¶ 11. EDS amended its complaint several times. EDS's first amended complaint included an additional claim that Consultec provided a deceptively low bid and planned to “backload” the contract with exorbitantly priced future enhancements. EDS's second amended complaint expanded its theory of liability to include alleged tortious actions by Consultec involving “breach of duty” to EDS under the Ethics in Government Law, state procurement regulations, breach of duty of good faith, tortious interference with contract and prospective business relations and negligent or intentional misrepresentations. The third amended complaint added Lewis-Payton, in her official capacity as DOM Executive Director, as a party defendant. EDS also included a charge of breach of implied contract against DOM in awarding the contract to Consultec, which EDS claimed created a situation wherein Consultec became a non-responsive bidder.
¶ 12. On July 13, 2001, Consultec moved for the issuance of a protective order precluding the disclosure of trade secrets and other confidential information which was not publicly available to EDS, its major competitor. After issuing its original order which concluded that the confidential information would be provided, but only to EDS attorneys, the chancellor issued a modified protective order finding Consultec's pricing models to be sufficiently sensitive to the competitive business in which both Consultec and EDS engaged such that it was necessary to protect them from disclosure.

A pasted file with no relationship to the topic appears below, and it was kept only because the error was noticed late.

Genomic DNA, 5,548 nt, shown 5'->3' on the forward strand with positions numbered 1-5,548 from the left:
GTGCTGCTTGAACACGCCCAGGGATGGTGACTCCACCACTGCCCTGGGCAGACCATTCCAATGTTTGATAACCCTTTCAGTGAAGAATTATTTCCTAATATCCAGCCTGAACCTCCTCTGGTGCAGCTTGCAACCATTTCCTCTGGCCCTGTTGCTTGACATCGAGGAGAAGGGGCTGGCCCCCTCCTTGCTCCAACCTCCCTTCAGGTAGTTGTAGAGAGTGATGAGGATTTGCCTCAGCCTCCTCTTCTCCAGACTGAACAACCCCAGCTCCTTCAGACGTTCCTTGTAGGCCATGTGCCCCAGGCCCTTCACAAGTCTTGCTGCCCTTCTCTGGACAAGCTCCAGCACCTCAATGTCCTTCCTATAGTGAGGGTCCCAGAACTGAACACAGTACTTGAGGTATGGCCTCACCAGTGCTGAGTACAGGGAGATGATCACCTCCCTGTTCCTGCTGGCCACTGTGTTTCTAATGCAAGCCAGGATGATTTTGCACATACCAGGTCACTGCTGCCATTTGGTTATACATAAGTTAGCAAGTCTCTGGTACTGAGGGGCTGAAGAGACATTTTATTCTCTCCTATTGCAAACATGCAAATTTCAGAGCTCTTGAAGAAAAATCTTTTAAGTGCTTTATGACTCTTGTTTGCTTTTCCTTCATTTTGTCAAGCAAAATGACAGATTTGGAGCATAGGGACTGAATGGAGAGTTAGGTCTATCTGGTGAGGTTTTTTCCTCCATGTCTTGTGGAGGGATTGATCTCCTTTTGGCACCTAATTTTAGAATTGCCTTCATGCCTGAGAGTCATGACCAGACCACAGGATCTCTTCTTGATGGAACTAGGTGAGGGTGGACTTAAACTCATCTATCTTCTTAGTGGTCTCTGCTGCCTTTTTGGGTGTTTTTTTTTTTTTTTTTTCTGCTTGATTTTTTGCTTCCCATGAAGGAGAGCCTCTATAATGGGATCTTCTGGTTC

¶ 13. On October 10, 2001, EDS filed a Petition for Cancellation of Fiscal Agent Contract before the PSCRB. EDS made a presentation before the Board on October 11, 2001. DOM and Consultec moved to stay the action in chancery court in light of EDS's attempt to obtain relief from the PSCRB, and EDS, therefore, withdrew its petition before the PSCRB.
¶ 14. By joint stipulation filed October 23, 2001, the scope of litigation in chancery court was narrowed as EDS and Consultec dismissed all claims and counterclaims for damages without prejudice against each other, but EDS preserved its claim for injunctive relief. Basically, EDS requested the chancery court to afford injunctive relief by prohibiting Consultec from assuming its role as fiscal agent under the newly awarded contract, and to likewise find that Wetherbee had committed various ethical violations by being involved as an employee of Consultec concerning the successful bid for DOM fiscal agent after having been involved with the initial 1999 RFP process in her then official capacity as DOM Executive Director.